For Negri, Althusser had extended his cri­tique of the Marx­ian topog­ra­phy to the nega­tion of any form of dis­tinc­tion between its instances. He was suc­cess­ful in philo­soph­i­cally grasp­ing “a pas­sage from the analy­sis of prop­erty as exploita­tion in terms of a tran­scen­den­tal form to the analy­sis of it in terms of the mate­rial orga­ni­za­tion of bod­ies in the pro­duc­tion and repro­duc­tion of cap­i­tal­ist soci­ety.”10 This cor­re­sponded polit­i­cally to the expe­ri­ence of Quaderni Rossi and the for­mu­la­tion of “the the­o­ret­i­cal-prac­ti­cal impor­tance of the stand­point of bod­ies in Marx­ist analy­sis.”11 In sum, it is in terms of being a pre­cur­sor of biopol­i­tics that this post­mod­ern Althusser crosses over into the 1990s, to reap­pear as a major ref­er­ence point for col­lec­tives close to post-work­erism, such as Uni­no­made.12

This oper­a­tion involves the rejec­tion of any­thing within Althusser’s work that would be attrib­ut­able to “the­o­reti­cism.” Begin­ning with the incor­po­ra­tion of Althusser to the gen­e­sis of the biopo­lit­i­cal cat­e­gories used by post-work­erism, the fun­da­men­tal the­ses of For Marx and Read­ing Cap­i­tal are sub­mit­ted to the demands of the post-work­erist “line,” or sim­ply left out. Themes such as the sep­a­ra­tion between thought and real­ity, the rel­a­tive auton­omy of the­ory, and the com­plex rela­tion between base [infra­struc­ture] and super­struc­ture are re-inscribed in the “ontol­ogy of the com­mon” speci­fic to “post­mod­ern mate­ri­al­ism.” With­out want­ing to make judg­ments on the rel­e­vance of Negri’s read­ing of the evo­lu­tion of Althusser’s thought, it is impor­tant to note that it tends to elide the speci­ficity of the pro­posal by which Althusser had inter­vened within the scene of the Marx­ist debates of the mid-1960s.13 It should be rec­og­nized that the appro­pri­a­tion of Althusser based on the exclu­sion of the the­ses deemed the­o­reti­cist does not only con­cern Negri and cur­rents close to him. This par­tial appro­pri­a­tion was in fact quite preva­lent in the Anglo-Saxon world: from the begin­ning of the 1970s, Althusser’s argu­ment in the essay on Ide­o­log­i­cal State Appa­ra­tuses was rec­og­nized there as a fun­da­men­tal tool for rethink­ing what was tra­di­tion­ally assigned to the super­struc­ture; and, cor­rel­a­tively, the appa­ra­tus of inter­pel­la­tion was read, espe­cially by cul­tural stud­ies and post-struc­tural­ist the­o­ries, as a more or less effec­tive descrip­tion of the process of subjection—subjectivation.

Of course, cer­tain Althusse­rian texts — above all those that take their dis­tance from the “the­o­reti­cist” period — do jus­tify this read­ing that makes Althusser the pre­cur­sor of a new rela­tion between econ­omy and soci­ety, infra­struc­ture and super­struc­ture. And yet, the self-crit­i­cisms form­ing Althusser’s com­plex path must be inter­preted in light of dynam­ics that are equally com­plex, reveal­ing a con­cern for the effec­tive­ness of the­o­ret­i­cal inter­ven­tions within a deter­mi­nate the­o­ret­i­cal field.14 The Ital­ian debate sur­round­ing Althusser’s first two works, For Marx and Read­ing Cap­i­tal, had engen­dered a cer­tain con­fu­sion between dif­fer­ent lev­els of dis­course, par­tic­u­larly with regard to the rela­tion between the­ory and prac­tice; the major con­se­quence being a neglect of pre­cisely the orig­i­nal­ity of the Althusse­rian pro­posal. Far from under­stand­ing “the­o­ret­i­cal prac­tice” as a poten­tial way of avoid­ing from the tra­di­tional prob­lem­atic of the unity/opposition between the­ory and praxis, the Ital­ian debate leaned heav­ily on the dis­tinc­tion between thought and real­ity, and thus on the con­flict between rev­o­lu­tion­ary action and sci­en­tific analy­sis.15 It is pos­si­ble to rec­og­nize the deci­sive influ­ence of Ital­ian neo-ide­al­ism as the basis for this vision of the­ory as being opposed to prac­tice, and the accu­sa­tion that fol­lows from hav­ing accorded to the­ory a greater sig­nif­i­cance, con­ceived as being the other of prac­tice. On the one hand, there is the influ­ence of Benedetto Croce, who the­o­rized the sep­a­ra­tion between dif­fer­ent spheres (aes­thetic, log­i­cal, eco­nomic, eth­i­cal) within the syn­the­sis of Spirit; on the other hand, the influ­ence of Gio­vanni Gen­tile and his the­ory of the con­crete act. These two thinkers thus con­tin­ued to exert as much of an influ­ence on the offi­cial the­ory of the PCI as on the crit­i­cal Marx­ism of which work­erism was a part.16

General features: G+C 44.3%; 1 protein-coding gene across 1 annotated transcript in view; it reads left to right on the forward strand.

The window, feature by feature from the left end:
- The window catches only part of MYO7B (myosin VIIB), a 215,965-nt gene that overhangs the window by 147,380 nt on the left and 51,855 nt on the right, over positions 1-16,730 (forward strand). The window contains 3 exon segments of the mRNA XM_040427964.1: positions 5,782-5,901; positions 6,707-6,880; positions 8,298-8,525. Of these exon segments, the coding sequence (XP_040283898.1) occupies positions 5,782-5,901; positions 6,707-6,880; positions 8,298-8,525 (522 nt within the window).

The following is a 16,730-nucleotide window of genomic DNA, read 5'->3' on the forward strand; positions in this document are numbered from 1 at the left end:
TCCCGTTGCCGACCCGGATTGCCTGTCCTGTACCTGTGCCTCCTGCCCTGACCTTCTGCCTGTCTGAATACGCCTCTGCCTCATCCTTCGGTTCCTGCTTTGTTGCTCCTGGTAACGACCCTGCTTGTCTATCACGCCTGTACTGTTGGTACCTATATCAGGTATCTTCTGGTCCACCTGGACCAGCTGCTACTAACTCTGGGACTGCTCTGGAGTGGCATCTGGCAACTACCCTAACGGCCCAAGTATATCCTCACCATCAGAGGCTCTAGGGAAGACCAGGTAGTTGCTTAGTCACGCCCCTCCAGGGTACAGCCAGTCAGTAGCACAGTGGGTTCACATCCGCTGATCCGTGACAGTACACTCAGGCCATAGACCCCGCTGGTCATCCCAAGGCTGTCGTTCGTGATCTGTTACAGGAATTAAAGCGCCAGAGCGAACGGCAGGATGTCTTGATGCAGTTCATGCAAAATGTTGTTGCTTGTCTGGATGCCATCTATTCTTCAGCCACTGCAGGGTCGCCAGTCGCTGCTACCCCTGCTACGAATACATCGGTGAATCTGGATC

Given Althusser’s sen­si­tiv­ity to the recep­tion of his posi­tions in Italy, the suc­ces­sive shifts his argu­ments take can be read in light of the Ital­ian debates over his “the­o­reti­cism.”17 One can pos­tu­late that Althusser was led onto a very dif­fer­ent ter­rain from the one his 1965 texts occu­pied. This new ter­rain emerged from a specif­i­cally Ital­ian neo-Ide­al­ist tra­di­tion, with which work­erism itself had not set­tled accounts; this would explain why Althusser’s self-crit­i­cisms seem to some­times regress to very tra­di­tional posi­tions con­cern­ing the sta­tus of the­ory and prac­tice. These direct or indi­rect influ­ences can help explain the play of analo­gies, dif­fer­ences, con­ver­gences, and dis­tances taken between cer­tain sub­se­quent devel­op­ments in Althusser’s work and work­erism, as well as the value in study­ing the way in which this game appears towards the sec­ond-half of the 1960s, before the dual her­itage of work­erism and Althusse­ri­an­ism was appro­pri­ated by Negri. We will con­clude these remarks on Althusser and work­erism by com­par­ing the sym­me­tries and asym­me­tries between these two the­o­ret­i­cal fields, as they appear through­out the 1960s.